Time Turner

Hermione’s immense workload finally seemed to be getting to her. Every night, without fail, Hermione was to be seen in a corner of the common room, several tables spread with books, Arithmancy charts, rune dictionaries, diagrams of Muggles lifting heavy objects, and file upon file of extensive notes; she barely spoke to anybody and snapped when she was interrupted.–J.K. Rowling

timte turner 2

Yes, I am a Harry Potter dork. Those brilliant tomes came into existence at precisely the right moment during my years parenting a boy whose age was roughly equal to Harry’s in the series’ inaugural volume. We read the books aloud, listened to them again in the car, and of course OF COURSE saw the movies the nanosecond they hit the theatres. Then we bought the DVDs.

If you are not immersed in Harry Potter-dom, then you are deficient, friend, and that is all there is to it. Better start correcting this gaping hole in your existence, STAT.

That shiny thingummie up there is a time turner. It makes its first appearance in Harry Potter and the Prisoner of Azkaban, seemingly allowing Harry’s bosom buddy and schoolmate Hermione Granger to be two places at once. She did what any reasonable over-achieving young witch would do and used it to double up on her course load at school. Clever girl.

As you might guess, this did not work so well for her over the long haul. (But the time turner itself proved very useful indeed before everything was said and done.)

I can imagine Ms. Rowling wishing she had a time turner when she was writing all that amazing fiction. And I could use one about now.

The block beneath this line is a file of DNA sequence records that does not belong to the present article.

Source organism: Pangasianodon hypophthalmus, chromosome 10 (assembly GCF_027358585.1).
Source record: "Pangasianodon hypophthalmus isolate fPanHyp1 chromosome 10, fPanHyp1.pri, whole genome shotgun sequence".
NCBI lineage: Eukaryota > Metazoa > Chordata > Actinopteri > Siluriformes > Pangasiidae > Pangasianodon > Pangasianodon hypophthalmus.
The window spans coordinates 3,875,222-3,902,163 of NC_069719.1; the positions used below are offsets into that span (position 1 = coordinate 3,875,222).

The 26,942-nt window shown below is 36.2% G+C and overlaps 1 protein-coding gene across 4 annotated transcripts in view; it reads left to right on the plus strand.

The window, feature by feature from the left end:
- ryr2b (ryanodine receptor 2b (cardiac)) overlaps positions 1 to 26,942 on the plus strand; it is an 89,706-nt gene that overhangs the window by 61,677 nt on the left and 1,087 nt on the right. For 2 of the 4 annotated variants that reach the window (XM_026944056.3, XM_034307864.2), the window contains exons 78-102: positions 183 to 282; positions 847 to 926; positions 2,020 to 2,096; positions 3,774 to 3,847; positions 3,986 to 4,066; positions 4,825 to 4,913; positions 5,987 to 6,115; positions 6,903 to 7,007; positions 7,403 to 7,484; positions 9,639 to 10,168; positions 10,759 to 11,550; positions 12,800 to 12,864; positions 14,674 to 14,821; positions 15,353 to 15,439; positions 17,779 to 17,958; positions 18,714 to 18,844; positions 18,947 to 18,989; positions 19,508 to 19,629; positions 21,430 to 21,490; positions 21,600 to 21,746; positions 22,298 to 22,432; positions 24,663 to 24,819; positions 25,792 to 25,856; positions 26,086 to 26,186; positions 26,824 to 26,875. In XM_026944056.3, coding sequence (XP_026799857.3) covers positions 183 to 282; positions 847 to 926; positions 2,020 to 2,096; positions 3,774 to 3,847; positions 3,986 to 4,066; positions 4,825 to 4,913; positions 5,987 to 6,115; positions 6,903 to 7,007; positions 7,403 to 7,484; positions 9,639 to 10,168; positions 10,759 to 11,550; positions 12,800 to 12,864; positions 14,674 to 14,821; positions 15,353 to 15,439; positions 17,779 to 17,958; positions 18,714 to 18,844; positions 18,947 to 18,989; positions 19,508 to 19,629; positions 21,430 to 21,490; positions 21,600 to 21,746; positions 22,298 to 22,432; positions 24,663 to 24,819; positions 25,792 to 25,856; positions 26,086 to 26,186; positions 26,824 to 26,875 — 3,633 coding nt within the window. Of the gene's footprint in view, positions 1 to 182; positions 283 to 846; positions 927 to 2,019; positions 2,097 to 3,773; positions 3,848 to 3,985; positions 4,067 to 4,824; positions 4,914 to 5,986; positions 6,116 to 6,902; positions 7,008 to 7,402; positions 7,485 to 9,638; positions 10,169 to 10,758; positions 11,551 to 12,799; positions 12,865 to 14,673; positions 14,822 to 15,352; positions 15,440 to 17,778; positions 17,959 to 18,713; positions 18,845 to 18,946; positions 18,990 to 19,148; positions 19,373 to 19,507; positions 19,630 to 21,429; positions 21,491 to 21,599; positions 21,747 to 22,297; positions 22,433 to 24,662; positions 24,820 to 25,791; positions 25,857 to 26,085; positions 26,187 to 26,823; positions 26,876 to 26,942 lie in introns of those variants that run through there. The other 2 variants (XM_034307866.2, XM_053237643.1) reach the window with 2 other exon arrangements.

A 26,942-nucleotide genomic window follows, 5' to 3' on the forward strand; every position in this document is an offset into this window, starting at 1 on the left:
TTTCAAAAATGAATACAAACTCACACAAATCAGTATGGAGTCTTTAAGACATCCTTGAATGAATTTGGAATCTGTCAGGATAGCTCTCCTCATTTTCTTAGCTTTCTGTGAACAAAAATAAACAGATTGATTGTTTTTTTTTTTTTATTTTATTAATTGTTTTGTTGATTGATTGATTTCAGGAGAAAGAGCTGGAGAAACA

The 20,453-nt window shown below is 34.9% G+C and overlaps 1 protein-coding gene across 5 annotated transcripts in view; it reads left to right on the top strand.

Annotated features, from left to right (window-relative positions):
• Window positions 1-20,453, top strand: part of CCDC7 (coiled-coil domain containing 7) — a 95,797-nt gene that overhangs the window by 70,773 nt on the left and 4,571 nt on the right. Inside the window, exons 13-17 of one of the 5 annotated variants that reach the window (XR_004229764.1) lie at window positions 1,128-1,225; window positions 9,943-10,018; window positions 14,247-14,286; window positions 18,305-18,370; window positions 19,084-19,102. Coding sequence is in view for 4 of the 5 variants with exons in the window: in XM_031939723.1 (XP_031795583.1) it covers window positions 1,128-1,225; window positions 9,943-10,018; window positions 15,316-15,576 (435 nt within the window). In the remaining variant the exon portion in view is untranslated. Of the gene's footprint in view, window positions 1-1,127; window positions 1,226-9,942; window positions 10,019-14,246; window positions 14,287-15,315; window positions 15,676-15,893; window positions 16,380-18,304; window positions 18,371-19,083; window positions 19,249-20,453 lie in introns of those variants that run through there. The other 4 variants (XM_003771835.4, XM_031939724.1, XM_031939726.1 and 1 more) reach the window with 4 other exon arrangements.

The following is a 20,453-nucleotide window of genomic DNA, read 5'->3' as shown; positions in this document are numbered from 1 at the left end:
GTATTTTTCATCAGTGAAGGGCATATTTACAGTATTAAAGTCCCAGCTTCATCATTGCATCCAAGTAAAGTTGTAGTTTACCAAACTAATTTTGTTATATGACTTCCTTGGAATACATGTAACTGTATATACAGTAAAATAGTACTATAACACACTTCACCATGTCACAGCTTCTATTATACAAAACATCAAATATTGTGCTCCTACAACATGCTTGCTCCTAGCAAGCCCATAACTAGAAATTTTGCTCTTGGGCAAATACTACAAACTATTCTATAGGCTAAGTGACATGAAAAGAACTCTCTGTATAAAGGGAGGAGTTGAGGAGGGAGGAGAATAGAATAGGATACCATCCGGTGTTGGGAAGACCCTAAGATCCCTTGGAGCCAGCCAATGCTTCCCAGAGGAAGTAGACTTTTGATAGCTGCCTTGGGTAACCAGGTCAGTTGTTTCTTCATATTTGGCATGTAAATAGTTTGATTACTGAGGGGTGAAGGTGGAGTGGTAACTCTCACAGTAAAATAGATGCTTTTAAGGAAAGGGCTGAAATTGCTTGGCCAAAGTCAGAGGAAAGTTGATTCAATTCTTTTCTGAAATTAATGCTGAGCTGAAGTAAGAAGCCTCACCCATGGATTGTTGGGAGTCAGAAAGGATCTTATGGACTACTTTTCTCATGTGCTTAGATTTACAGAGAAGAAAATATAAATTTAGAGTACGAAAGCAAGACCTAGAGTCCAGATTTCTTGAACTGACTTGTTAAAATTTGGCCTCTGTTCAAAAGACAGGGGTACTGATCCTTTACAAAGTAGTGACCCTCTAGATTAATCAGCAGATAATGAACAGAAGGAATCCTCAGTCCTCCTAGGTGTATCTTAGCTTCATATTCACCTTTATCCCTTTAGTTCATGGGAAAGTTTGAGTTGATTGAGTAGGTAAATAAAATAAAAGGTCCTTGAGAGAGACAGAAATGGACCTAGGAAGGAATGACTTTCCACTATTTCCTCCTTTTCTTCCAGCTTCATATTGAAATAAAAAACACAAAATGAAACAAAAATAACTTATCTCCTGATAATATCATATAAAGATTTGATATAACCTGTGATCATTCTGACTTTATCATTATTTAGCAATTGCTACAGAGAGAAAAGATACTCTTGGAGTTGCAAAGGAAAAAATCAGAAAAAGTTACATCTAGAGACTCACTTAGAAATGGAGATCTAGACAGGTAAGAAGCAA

This last year–June to June specifically–I have acclimated to working two jobs. Probably the biggest challenge in this arrangement is shifting gears mentally, because the two jobs share exactly no attributes. I have a pretty good work ethic and the rest of it I can handle, at least I think. I am okay with busy-ness and find whining about it wearisome, especially when I am the whiner. Being busy is a good problem to have; it’s idleness you have to worry about. (And anyway, I always think people who are truly, genuinely busy do not have time to complain about it.)

Still, my mom would advise getting enough sleep above all else.

Now on the threshold of job number three, I am thinking about that wisdom. I am already adjusting to an earlier waking time. The last time I did this I fell ill and stayed that way for a long time, mainly because I did not compensate for it at bedtime. I am not keen to do that again, of course. But circumstances demand a plan.  (And a time turner.)